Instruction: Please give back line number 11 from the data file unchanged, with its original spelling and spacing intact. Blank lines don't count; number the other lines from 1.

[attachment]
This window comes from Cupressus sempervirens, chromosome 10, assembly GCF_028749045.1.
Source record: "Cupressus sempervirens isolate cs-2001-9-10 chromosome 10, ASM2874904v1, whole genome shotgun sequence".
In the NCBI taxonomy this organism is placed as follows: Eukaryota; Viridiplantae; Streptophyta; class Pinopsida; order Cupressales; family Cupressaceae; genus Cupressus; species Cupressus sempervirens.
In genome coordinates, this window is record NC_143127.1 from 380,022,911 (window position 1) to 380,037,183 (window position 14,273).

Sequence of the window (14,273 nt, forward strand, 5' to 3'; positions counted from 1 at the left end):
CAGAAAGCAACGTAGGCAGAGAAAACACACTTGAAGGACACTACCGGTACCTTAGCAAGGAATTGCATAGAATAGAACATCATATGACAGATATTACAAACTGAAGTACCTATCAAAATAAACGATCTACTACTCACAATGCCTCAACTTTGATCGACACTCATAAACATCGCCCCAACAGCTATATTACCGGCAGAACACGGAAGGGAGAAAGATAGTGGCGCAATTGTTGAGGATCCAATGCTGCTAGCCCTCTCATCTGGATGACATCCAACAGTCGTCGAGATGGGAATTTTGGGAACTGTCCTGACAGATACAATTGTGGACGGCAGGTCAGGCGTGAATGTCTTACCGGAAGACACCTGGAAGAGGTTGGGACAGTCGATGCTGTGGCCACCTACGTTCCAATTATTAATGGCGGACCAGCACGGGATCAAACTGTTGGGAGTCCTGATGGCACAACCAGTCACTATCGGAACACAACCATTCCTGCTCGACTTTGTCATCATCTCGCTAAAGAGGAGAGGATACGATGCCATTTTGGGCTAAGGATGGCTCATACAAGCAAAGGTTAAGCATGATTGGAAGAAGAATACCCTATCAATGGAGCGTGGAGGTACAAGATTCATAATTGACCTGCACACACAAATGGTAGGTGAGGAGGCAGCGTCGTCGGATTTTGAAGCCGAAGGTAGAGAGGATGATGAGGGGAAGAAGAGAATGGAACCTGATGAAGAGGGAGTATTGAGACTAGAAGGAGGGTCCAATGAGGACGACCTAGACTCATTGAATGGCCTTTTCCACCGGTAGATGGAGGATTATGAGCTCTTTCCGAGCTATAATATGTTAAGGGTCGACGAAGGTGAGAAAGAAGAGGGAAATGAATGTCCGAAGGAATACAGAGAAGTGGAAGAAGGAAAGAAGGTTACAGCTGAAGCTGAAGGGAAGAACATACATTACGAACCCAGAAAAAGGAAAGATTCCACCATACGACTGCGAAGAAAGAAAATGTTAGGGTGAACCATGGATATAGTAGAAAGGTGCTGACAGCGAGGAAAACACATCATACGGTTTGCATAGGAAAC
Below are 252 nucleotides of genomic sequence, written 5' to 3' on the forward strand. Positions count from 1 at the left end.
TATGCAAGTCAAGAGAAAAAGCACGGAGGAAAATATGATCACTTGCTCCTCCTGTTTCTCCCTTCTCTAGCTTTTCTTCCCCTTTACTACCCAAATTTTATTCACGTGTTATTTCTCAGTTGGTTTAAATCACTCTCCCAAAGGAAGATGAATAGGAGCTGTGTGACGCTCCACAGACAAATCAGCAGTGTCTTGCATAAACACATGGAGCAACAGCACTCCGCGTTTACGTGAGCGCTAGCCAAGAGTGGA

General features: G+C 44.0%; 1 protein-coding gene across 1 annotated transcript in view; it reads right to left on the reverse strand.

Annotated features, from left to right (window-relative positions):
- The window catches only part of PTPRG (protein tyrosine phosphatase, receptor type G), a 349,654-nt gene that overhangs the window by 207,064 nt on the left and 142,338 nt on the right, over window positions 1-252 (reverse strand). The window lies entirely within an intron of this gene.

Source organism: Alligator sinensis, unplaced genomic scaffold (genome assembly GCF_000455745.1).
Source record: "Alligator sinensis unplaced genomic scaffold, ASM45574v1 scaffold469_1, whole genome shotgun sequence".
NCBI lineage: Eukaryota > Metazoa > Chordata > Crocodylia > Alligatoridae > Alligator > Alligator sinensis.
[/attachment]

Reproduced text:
- The window catches only part of PTPRG (protein tyrosine phosphatase, receptor type G), a 349,654-nt gene that overhangs the window by 207,064 nt on the left and 142,338 nt on the right, over window positions 1-252 (reverse strand). The window lies entirely within an intron of this gene.